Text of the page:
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RIM Launches BlackBerry 9650 for Road Warriors

If you are a road warrior who loves virtual office technologies, you’ll love the new BlackBerry smartphones. Even if you use an iPhone, you have to appreciate the BlackBerry as the pioneer in business e-mail and other mobile productivity applications.

On Monday, Research in Motion (RIM), the makers of the BlackBerry smartphones, announced two new models worth checking out: the BlackBerry Bold 9650 and BlackBerry Pearl 3G. These devices can serve as compliments to your virtual office space.

The BlackBerry Bold 9650 smartphone offers a full-QWERTY keyboard, optical trackpad and built-in Wi-Fi, which makes it possible to talk on the phone while browsing the web or sending and receiving e-mail. The Pearl 3G is less than two inches wide and weighs 3.3 ounces, but still offers support for high-speed 3G networks, Wi-Fi and GPS. It offers features including e-mail, messaging and social networking.

"The new BlackBerry Bold 9650 is an extraordinary smartphone that we think customers will love," said Mike Lazaridis RIM president and co-CEO. "Whether at work or at play, the new BlackBerry Bold 9650 offers a truly impressive communications, multimedia and connectivity experience."

Isn’t that what a virtual office is all about? Truly impressive communications, multimedia and connectivity experience? Road warriors or home-based entrepreneurs who use virtual offices can have their calls answered, screened or forwarded in a professional, personalized way. Your clients won’t know if you are sitting in a office or answering from your new BlackBerry 9650 smartphone—unless you tell them.

A virtual receptionist can do even more. Your clients can listen to hold music while they wait, the remote receptionists can schedule appointments and make live outbound sales calls. You can also avoid missing calls from customers who might not leave a message on your answering machine by having the live receptionist take your calls on a multiple line phone system.

Thinking of buying a new smartphone? Check out this quick video on the BlackBerry Bold 9650 and consider how this fits into your virtual office plan.

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Can Virtual Offices Make Your Dreams Come True?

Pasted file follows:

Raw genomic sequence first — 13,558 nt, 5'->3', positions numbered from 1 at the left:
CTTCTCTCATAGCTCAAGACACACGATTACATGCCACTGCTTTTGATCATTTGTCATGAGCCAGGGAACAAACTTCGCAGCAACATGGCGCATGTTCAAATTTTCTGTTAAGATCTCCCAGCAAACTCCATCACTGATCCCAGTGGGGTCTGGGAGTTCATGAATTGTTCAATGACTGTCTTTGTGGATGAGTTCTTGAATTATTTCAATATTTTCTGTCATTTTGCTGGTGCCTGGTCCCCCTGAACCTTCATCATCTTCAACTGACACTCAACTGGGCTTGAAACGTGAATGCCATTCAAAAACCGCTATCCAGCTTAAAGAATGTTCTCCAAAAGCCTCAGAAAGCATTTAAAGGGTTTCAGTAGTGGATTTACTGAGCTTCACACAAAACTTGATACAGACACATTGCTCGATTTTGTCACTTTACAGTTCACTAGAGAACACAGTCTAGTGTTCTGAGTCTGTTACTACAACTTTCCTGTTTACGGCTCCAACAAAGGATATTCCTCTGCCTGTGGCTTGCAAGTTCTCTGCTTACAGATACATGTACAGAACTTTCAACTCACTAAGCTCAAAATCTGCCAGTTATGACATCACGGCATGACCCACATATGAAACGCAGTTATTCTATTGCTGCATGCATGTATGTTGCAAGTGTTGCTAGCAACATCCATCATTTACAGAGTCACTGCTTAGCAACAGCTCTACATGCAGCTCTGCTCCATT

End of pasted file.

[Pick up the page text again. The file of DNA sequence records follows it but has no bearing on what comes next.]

Entrepreneurs and dreaming go hand in hand—but what happens when you throw a virtual office into the mix? The combination might help you work smarter, if Harvard Research bears true.

According to the Harvard Medical School’s Center for Sleep and Cognition in Boston, dreams play a part in learning by processing what people recently experienced. For example, people who dreamed about a maze video game they played before they took a nap performed better on that video game the next time they played it. People who didn’t dream about the video game did not perform better in side-by-side testing.

This fascinating research makes me want to take a nap—and working from a virtual office makes it more possible to do just that. Working from a virtual office lets business go on as unusual while you take a 30-minute post-lunch nap. Your virtual receptionist can hold all calls, take messages, answer client questions and otherwise fill in the gaps while you dream your way to better performance.

Virtual office technologies like Live Web Chat also keep the e-commerce and online lead generation wheels turning while you take your nap. When you wake up, you are refreshed and ready to conquer your business dreams again. And, if the Harvard study holds water, there is a possibility of performing at higher levels, especially if you dreamed about a particular business issue.

There are countless studies on the benefits of napping. So many, in fact, that it’s hard to deny the value of naps. But let’s face it. It’s tough to squeeze in a nap in a traditional office environment. Even if you can close your office door and turn off your phones, it’s likely that you will meet with distractions that will interrupt your nap time. With a virtual office, you can work from home without missing any business opportunities—and you can nap with fewer distractions.

Check out this video on power naps in a "napping spot" in New York City:

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The Evolution of Take Your Child to Work Day

Today is ‘Take Your Child to Work Day.’ Did you take your child to work? What I discovered is that my daughter’s school won’t allow me to take my child to work because I work from a virtual office space. The Fort Lauderdale schools apparently require a traditional office environment.

That mindset illustrates the importance of companies like Davinci Virtual continuing to educate the market on virtual office space and its benefits. With telecommuting, a mobile workforce, and home-based entrepreneurs on the rise in this economy, kids could learn a valuable lesson about the future of the workforce if schools allowed students to go to work with their parents who work at home and use a virtual office.